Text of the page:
Depression During the Holidays
What to Do When an Elderly Loved One is Depressed During the Holidays
The holiday season is upon us, and while it brings plenty of stress for many, it’s mostly an enjoyable time shared with friends and family. Yet elderly people are often less enthusiastic about the holidays and may even show signs of sadness, which caregivers and family members might notice. This could even be a sign of seasonal depression, an all too common occurrence among many aging people during the holidays.
What are the causes of depression during the holidays?
There are various reasons why an elderly loved one may start feeling depressed during the holidays. Many feel the passage of time most strongly during the festive period. Memories of past holidays and perhaps better times are evoked, while the memories of friends and loved ones that have since died often arise during this time.
The loss of a spouse, sibling, parent, or friend can feel the heaviest during the holidays. Even if the death occurred decades ago, the holiday season tends to bring back a sense of grief and loneliness from these losses – and most elderly people have lost many people over the years, only heightening the sadness at this time of the year.
Furthermore, physical health can also cause symptoms of depression during the holidays. Chronic pain is often at its worst during the winter and the holidays, especially when living in colder climates. Not only does the pain feel more noticeable, but a lack of mobility due to the weather leaves many housebound for weeks or even months, which has a massive impact on anyone’s mental and physical well-being.
Stress is another big factor of holiday depression among the elderly. We all feel the stress of the holidays and the elderly are no different. Money is tight at the best of times for many elderly people, so the added financial pressure of buying gifts, cards, and other holiday expenses can factor towards anxiety, stress, and depression.
Understandably, these feelings can lead to depression during the holidays. You may notice signs of this, but it can also go under the radar, especially with the added responsibilities many have during the holiday season.
What to do if you see signs of holiday depression
Caregivers are usually the first people to notice changes in behavior, so if you or an elderly parent’s caregiver do notice signs of depression it’s important to act now. Common signs include being generally irritable, fatigue, weight loss, sadness, grief, and showing lack of interest in things they typically enjoy.
If you see any of these, don’t hesitate to seek help. For instance, you or the caregiver can arrange a physical with their doctor to see if these signs of depression are accurate. A physical is recommended as this allows the doctor to determine the cause of the depression, whether it’s physical, mental, or a combination of each.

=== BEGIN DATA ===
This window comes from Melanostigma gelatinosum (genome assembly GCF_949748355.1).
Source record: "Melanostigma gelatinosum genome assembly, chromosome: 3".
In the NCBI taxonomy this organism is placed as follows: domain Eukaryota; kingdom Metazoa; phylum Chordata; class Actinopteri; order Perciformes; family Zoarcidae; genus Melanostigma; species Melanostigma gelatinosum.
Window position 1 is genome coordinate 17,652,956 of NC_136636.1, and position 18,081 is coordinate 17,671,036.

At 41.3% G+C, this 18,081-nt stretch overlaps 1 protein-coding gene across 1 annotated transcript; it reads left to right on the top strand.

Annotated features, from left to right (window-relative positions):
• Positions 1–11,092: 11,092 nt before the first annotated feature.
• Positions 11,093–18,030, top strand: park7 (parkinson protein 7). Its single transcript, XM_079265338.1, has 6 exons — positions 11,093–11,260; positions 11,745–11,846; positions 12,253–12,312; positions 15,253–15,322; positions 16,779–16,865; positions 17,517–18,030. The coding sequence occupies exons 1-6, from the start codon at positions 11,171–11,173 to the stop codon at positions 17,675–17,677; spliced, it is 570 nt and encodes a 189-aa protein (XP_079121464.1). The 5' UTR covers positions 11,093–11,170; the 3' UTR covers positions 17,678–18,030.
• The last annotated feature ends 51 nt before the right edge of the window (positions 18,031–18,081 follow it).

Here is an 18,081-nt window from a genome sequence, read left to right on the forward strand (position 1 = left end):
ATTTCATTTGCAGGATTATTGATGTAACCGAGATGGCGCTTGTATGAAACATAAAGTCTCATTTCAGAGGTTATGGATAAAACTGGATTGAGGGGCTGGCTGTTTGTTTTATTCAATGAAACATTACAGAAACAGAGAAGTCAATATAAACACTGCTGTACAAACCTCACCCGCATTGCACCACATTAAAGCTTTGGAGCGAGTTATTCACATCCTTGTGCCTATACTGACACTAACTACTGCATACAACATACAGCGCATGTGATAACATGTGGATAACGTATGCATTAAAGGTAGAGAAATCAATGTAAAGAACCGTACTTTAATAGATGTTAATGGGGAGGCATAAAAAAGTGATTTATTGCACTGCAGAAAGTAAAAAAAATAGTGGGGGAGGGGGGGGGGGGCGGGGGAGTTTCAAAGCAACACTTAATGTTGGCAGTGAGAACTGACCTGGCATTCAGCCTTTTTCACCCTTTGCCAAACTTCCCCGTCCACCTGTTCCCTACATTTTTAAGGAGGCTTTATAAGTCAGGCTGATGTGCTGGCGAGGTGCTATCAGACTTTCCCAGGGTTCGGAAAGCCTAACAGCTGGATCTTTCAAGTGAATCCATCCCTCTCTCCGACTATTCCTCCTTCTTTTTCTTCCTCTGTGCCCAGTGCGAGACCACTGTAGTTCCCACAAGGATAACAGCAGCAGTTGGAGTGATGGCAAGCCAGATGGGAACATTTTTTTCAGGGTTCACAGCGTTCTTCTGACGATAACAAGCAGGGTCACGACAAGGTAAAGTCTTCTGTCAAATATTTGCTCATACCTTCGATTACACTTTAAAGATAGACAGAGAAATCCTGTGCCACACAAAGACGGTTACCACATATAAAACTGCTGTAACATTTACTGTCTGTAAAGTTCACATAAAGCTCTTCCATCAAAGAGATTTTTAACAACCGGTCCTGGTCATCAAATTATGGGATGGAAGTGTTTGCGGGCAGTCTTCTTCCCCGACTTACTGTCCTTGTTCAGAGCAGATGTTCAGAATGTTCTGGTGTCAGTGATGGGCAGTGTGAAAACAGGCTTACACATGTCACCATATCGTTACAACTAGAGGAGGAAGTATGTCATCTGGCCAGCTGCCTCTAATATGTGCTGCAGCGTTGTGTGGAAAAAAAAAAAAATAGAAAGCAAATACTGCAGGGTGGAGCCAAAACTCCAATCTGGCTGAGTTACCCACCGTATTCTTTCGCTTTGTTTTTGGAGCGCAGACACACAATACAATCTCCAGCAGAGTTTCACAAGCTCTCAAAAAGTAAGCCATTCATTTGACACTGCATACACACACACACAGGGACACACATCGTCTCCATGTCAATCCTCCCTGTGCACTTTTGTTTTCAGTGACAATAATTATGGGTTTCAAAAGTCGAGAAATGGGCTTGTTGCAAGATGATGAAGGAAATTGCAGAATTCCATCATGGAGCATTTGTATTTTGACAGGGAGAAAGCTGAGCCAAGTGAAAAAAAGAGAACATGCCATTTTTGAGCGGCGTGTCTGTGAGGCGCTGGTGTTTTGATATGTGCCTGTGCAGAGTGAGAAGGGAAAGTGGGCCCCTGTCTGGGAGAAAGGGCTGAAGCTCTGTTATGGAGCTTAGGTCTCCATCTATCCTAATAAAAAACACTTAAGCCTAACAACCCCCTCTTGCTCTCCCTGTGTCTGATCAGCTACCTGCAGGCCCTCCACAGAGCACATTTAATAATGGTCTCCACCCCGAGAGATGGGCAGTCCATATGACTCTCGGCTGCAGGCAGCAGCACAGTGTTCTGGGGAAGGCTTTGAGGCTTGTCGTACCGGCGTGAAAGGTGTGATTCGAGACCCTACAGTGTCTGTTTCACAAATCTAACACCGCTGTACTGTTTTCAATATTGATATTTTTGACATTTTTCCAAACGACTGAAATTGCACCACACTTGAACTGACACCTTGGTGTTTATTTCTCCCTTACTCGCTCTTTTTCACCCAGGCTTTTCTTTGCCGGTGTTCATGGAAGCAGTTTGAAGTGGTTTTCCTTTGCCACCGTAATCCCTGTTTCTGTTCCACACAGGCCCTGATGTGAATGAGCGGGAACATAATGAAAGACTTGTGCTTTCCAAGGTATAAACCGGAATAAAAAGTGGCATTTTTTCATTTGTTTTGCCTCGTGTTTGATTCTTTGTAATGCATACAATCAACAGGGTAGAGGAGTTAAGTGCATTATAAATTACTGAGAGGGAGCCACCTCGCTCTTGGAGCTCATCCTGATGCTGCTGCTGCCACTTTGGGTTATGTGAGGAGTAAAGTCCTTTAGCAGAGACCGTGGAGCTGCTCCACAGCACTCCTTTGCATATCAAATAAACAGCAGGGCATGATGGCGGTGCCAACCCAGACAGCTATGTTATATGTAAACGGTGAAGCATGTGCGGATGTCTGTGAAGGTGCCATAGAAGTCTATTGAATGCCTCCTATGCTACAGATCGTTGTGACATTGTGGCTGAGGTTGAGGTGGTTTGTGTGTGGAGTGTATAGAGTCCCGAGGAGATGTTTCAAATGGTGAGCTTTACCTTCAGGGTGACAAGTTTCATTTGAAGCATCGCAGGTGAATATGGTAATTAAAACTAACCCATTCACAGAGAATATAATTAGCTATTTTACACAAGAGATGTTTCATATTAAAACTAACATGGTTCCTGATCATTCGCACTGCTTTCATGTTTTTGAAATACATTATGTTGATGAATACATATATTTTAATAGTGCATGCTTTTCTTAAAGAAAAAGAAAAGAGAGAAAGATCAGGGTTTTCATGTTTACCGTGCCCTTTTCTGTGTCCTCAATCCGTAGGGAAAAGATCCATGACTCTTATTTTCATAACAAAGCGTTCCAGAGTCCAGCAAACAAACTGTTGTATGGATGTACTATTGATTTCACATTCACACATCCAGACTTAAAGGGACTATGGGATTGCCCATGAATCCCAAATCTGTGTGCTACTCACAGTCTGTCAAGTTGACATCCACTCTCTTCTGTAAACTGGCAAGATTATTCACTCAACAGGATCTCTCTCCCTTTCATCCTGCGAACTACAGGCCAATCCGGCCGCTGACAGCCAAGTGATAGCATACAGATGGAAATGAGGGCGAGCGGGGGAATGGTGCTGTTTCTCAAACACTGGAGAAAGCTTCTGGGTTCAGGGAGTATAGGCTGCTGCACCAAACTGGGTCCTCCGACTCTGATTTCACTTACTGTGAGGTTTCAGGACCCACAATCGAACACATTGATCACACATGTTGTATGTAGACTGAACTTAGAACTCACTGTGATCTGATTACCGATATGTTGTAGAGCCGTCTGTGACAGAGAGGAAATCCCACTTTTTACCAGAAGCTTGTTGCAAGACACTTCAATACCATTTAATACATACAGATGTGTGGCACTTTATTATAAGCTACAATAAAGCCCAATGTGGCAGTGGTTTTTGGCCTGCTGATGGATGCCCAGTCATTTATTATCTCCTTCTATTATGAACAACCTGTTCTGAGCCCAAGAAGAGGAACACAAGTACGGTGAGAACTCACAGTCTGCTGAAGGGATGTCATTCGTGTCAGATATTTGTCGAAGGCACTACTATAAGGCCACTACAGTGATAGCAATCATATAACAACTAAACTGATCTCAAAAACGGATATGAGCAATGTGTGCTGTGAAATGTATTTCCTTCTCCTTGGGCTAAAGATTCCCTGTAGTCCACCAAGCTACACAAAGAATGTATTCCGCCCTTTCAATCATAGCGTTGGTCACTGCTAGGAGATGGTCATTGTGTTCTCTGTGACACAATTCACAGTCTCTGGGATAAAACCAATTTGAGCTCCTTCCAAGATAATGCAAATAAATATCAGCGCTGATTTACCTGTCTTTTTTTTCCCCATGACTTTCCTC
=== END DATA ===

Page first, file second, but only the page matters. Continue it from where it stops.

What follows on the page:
Remember, there is a high chance your elderly parent or relative denies there is any problem, as they may not even realize it. This is why it is so important to act quickly and decisively – the longer it goes untreated the worst it gets.
How you can help with depression during the holidays
Thankfully, there is a lot that you and your family can do to help with depression affecting an elderly loved one during the holidays. The first and most obvious way to help with seasonal depression is to be more present.
Visit them as often as popular and try to get them out of the house or care home when possible. Physical activity helps reduce depression and its symptoms, so try to organize regular outings with loved ones.
For instance, if your elderly parent is part of a local church group then take them to the next church holiday activity or event. Churches have a lot on during the holidays and are always eager for help and volunteers, making it a great way to get your parent out of the house and socializing with yourself and others.
You can also help them with their Christmas shopping. A few trips to the mall over the holidays get them out and about while also letting them soak up the festivities in a more engaging activity than sitting around at home.
There is plenty you can do at home too. Consider holiday themed activities such as making Christmas baking, writing and sending holiday cards, decorating the tree, watching festive movies, wrapping gifts – there’s an endless list of indoor activities that helps take their mind off things and enjoy the holidays.
Another great idea is to create a new holiday tradition for them to enjoy. Rather than dreading the next holiday season, this gives them something to look forward to, letting them focus on something new rather than on the past.
However, it’s important to help them in a way that isn’t too overwhelming. A lot of activity or commitments can increase stress and fatigue, so ensure there are breaks in-between the various things you have planned over the holidays.
Keeping a regular schedule helps with this. Plan your time with them for similar days each week, as sticking to a routine helps make their holiday season more manageable and less hectic.
Also, it’s worth remembering that there are medical treatments available should depression remain throughout the holidays. Antidepressants are often viewed as a last resort but they may offer the relief they need from the depression, while therapy could also be a viable form of treatment.
Regardless, you must ensure you and other people are involved – it makes all the difference!